Gerald Rudolph Ford, Jr. (July 14, 1913 – December 26, 2006) was the thirty-eighth President of the United States, serving from 1974 to 1977, and the fortieth Vice President of the United States serving from 1973 to 1974. He was the first person appointed to the vice presidency under the terms of the 25th Amendment, and became President upon Richard Nixon's resignation on August 9, 1974.
Death of Gerald Ford President Gerald Ford died in Rancho Mirage, California of arteriosclerotic cerebrovascular disease and diffuse arteriosclerosis.
Gerald Ford was 93 years and 165 days old at the time of his death.
Prior to 1973, Ford served for over eight years as the Republican Minority Leader of the United States House of Representatives; he was originally elected to Congress in 1948 from Michigan's 5th congressional district.
As president, Ford signed the Helsinki Accords, marking a move toward détente in the Cold War, even as South Vietnam, a former ally, was invaded and conquered by North Vietnam. Ford did not intervene in Vietnamese affairs, but did help extract friends of the U.S. Domestically, the economy suffered from inflation and a recession under President Ford. One of his more controversial decisions was granting a presidential pardon to President Richard Nixon for his role in the Watergate scandal. In 1976, Ford narrowly defeated Ronald Reagan for the Republican nomination, but ultimately lost the presidential election to Democrat Jimmy Carter.
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Gwyllyn Samuel Newton "Glenn" Ford (May 1, 1916 – August 30, 2006) was an acclaimed Canadian-born actor from Hollywood's Golden Era with a career that spanned seven decades. Ford was a versatile actor best known for playing either cowboys or ordinary men in unusual circumstances.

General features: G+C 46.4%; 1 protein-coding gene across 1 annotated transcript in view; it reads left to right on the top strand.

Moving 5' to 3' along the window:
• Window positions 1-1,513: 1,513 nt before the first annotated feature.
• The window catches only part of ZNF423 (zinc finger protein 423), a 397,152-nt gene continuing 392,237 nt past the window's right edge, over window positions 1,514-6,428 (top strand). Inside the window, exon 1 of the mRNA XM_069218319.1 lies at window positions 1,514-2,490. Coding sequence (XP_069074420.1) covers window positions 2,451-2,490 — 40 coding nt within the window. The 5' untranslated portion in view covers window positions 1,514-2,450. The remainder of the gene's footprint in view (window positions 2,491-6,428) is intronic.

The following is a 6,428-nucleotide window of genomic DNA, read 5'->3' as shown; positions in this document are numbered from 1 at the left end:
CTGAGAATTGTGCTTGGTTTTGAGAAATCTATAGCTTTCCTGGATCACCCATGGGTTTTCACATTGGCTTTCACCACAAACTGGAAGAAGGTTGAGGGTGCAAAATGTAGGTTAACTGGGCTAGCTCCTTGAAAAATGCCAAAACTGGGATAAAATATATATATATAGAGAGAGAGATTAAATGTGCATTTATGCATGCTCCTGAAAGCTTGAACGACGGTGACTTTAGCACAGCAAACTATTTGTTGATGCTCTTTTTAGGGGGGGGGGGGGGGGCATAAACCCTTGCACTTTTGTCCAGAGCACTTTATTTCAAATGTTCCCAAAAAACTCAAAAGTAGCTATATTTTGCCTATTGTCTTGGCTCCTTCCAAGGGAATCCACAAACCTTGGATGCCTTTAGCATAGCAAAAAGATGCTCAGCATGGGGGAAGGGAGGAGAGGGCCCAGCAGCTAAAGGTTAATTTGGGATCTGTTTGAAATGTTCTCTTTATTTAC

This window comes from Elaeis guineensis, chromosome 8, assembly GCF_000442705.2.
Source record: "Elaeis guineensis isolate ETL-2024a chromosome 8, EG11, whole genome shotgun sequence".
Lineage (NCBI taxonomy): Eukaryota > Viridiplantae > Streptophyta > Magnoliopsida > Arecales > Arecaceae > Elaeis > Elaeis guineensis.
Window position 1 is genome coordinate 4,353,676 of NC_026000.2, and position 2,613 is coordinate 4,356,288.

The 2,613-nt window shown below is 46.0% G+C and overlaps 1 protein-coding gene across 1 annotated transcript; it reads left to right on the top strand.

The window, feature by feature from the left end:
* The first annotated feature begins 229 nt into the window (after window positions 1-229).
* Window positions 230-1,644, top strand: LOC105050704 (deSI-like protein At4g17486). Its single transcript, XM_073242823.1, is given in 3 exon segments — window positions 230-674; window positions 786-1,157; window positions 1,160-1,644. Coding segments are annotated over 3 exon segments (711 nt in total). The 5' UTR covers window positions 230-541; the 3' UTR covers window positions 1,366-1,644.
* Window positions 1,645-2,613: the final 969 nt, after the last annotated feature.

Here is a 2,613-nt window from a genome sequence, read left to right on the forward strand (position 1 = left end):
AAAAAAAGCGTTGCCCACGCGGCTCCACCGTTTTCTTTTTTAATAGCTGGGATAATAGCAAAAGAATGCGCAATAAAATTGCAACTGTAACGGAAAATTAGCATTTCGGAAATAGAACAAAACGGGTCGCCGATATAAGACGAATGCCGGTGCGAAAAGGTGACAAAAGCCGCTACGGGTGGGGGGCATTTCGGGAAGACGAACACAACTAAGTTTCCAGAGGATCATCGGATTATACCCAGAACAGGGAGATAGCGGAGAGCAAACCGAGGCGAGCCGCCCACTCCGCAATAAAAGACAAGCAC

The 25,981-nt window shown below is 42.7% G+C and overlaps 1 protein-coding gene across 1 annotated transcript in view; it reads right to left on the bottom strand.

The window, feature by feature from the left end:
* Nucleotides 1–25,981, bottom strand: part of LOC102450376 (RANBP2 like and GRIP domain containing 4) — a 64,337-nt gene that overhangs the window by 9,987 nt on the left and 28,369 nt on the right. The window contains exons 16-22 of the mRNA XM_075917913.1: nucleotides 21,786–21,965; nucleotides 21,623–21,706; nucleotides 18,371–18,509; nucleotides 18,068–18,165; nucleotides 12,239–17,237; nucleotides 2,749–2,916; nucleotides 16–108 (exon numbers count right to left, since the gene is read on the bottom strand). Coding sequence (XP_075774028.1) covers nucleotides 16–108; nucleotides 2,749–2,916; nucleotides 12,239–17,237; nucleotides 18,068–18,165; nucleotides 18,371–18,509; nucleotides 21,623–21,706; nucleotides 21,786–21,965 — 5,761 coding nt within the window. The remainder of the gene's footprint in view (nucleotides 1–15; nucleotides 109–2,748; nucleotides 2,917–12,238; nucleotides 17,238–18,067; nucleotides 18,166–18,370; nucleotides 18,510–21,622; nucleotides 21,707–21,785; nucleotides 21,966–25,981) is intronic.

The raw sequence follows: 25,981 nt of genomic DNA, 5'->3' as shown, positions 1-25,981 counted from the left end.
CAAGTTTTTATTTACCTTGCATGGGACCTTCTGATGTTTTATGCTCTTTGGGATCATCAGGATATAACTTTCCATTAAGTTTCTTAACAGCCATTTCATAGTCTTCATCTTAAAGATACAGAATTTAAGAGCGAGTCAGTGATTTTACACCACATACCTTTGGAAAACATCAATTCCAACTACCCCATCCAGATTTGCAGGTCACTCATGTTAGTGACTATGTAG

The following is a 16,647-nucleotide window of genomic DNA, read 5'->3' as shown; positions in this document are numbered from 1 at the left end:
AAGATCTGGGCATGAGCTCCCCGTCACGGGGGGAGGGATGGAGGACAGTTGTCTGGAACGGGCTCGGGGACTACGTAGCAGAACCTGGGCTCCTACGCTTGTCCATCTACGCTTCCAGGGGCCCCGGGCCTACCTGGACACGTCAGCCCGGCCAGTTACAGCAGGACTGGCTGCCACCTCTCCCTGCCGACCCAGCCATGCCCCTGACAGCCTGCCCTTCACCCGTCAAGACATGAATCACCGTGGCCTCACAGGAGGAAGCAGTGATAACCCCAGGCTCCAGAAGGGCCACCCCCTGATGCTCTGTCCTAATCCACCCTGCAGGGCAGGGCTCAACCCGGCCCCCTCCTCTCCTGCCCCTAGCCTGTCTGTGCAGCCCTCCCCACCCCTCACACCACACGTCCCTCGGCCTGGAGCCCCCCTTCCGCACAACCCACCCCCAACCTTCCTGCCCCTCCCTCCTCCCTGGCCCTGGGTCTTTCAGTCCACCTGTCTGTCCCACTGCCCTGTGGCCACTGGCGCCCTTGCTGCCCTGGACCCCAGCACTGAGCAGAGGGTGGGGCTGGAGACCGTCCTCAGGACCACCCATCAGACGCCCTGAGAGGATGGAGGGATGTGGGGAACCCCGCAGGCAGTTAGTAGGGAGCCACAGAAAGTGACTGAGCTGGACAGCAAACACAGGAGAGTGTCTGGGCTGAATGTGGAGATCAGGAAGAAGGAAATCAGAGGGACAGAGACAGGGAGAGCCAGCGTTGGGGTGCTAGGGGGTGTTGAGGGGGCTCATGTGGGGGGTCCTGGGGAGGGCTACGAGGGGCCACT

Death of Glenn Ford Flenn Ford suffered a series of minor strokes which left him in frail health in the years leading up to his death. Glenn Ford was 90 years old at the time of his death
Early life and career He was born to Anglo-Quebecer parents at Jeffrey Hale Hospital in Quebec City, Quebec and was a great-nephew of Canada's first Prime Minister Sir John A. Macdonald. Ford moved to Santa Monica, California with his family at the age of eight, and became a naturalized citizen of the United States in 1939.
Douglas Elton Fairbanks, Jr., KBE, DSC, K.st.j. (December 9, 1909 – May 7, 2000) was an American actor and a highly decorated naval officer of World War II.
Birth of Douglas Fairbanks, Jr.
Douglas Fairbanks, Jr. was born in New York City, the son of actor Douglas Fairbanks and his first wife, Anna Beth Sully. His parents divorced when he was ten years old. He lived with his mother in California, Paris, and London.
Death of Douglas Fairbanks, Jr Douglas Fairbanks, Jr. died of a heart attack in New York.
Douglas Fairbanks, Jr. was 90 years old at the time of his death. He is interred in the Hollywood Forever Cemetery in Hollywood, California, in the same crypt as his father.
Largely on the basis of his name, he was given a contract at age fourteen with Paramount Pictures. After making some undistinguished films, he took to the stage, where he impressed his father, his stepmother Mary Pickford, and Charlie Chaplin, who encouraged him to continue with acting.